So imagine the reaction from the market when the Ministry of Trade issued written instructions (16th January 2015) to the industry associations – from importers to retailers – to collectively reduce their prices on beef and many other key food items. See the table below which shows the government’s “average” price on the 20th January and their “ideal” price, which the market is expected to comply with. Just exactly how the bureaucrats in the Ministry of Trade expect the market to reduce prices immediately after they dramatically restricted supply (of live cattle and box beef) is a mystery. One ace that the Ministry does have up its sleeve is that some of the local feedlots are operated by State Owned Enterprises, which will be able to sell their production at a loss if necessary to meet the government’s expectations. The outcomes of the power plays and market forces exerted on the Indonesian beef industry over the next 6 months leading up to Lebaran will be fascinating to watch.
Vietnam : Slaughter Steers AUD $4.42 / kg
The live price in Vietnam is VND72,000 in the Ho Chi Minh area and 75,000 in the Hanoi area. Using an exchange rate of VND16,500 to AUD$1 and an average of VND73,000 for the whole of Vietnam this translates to a live price of AUD$4.42. Advice from my sources in Vietnam indicate that there appears to be a surge of live cattle and buffalo imports from Cambodia (ex Myanmar, Thailand and Cambodia) which are providing competition for Australian imports with the result that prices of Aussie cattle are static in terms of AUD$.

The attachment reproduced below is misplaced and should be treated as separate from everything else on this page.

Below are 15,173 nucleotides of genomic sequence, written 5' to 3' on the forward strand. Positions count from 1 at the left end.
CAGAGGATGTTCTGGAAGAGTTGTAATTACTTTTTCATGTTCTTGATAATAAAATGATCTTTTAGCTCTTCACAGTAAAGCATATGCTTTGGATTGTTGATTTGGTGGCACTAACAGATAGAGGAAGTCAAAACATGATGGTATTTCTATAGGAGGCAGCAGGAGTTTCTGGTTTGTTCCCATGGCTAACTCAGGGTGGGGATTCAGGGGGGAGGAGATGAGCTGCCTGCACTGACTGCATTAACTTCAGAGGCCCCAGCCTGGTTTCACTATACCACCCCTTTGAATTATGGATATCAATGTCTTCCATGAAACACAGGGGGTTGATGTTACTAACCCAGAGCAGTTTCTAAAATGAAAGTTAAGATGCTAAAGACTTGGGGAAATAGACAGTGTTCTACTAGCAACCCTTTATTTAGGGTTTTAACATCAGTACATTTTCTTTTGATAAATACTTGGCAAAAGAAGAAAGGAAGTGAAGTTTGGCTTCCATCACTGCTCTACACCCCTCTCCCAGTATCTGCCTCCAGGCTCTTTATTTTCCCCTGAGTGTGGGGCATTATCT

See the photo below that I took last week of a slaughter bull ex Myanmar in an abattoir holding pen in Ho Chi Minh City. They are not all this good but many are and the numbers seem significant enough to keep a lid on the prices.
The Vietnamese feedlot industry has recently made its debut with several of the larger importers developing large feedlot capacities. My limited advice is that the capacity in the south is at least 20,000 head with an even larger number in central Vietnam. I am yet to discover the scope of any feedlots in the north. Assuming that the capacity of the known constructions is about 50,000 head then this means that the Vietnamese industry could import up to 150,000 feeders during 2015. From virtually zero in 2014.
The main Vietnamese annual holiday is Tet, which has the same timing as the Chinese New Year – 19th February so prices are likely to climb during this coming month in line with peak annual demand.